Policy Insights in Firms

J-PAL’s Firms sector seeks to understand how to best help firms grow, and the impact of firms on workers’ wellbeing in and out of the workplace. Our policy insights below summarize general lessons from randomized evaluations on business skills training and consulting programs, and programs that aim to encourage the registration of informal firms.
David Atkin (Massachusetts Institute of Technology) and Jing Cai (University of Maryland), Firms Co-Chairs
Vendors sell good from multi-colored stalls.
Photo: Radiokafka | Shutterstock.com
View: Policy insights by sector

Encouraging micro and small enterprises to formalize

Last updated: julho 2022
Informal firms are defined as those that operate outside of the legal and regulatory system and are therefore not registered for the required business operating licenses. Operating formally may allow firms to grow by expanding their customer base, paying fewer fines, and gaining access to more...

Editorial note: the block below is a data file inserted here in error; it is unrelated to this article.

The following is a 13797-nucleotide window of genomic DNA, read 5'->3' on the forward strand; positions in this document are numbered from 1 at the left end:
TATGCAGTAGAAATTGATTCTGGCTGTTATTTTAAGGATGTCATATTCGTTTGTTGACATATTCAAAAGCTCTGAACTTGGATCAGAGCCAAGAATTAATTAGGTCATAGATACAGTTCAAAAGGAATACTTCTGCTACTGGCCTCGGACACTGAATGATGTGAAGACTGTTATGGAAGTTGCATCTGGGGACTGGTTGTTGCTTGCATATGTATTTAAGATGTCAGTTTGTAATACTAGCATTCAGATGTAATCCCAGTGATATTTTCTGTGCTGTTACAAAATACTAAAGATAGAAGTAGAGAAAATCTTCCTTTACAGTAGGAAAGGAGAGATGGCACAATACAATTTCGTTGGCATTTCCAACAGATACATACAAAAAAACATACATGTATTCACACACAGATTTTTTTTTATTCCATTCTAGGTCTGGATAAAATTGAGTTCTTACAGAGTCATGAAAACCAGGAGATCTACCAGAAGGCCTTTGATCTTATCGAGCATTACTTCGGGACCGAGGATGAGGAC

Business Training and Consulting Management practices are thought to play an important role in firm growth, and giving firm owners access to subsidized business training services and consulting could be one way to support their growth. Business training programs tend to teach standard best practices in a classroom setting, such as record keeping and conducting market research, while consultants work closely with firms to identify areas for potential improvement and to support the implementation of recommended actions.

Teaching business skills to support microentrepreneurs

Last updated: setembro 2023
Traditional business skills training programs lead to modest increases in microentrepreneurs’ profits and sales. Alternative training programs can lead to larger impacts, but some programs require more definitive evidence of their effectiveness.

Supporting firm growth through consulting and business training

Last updated: dezembro 2019
Economists have long identified large differences in productivity between countries and between firms. One potential explanation for the persistent gap is that some firms have better management practices than others.

Sector Chairs

david atkin

Co-Líder, Firmas

Professor of Economics

Massachusetts Institute of Technology

Co-Líder, Firmas

Associate Professor

University of Maryland

Sector Contacts

Ying Gao

Senior Policy Manager, J-PAL Global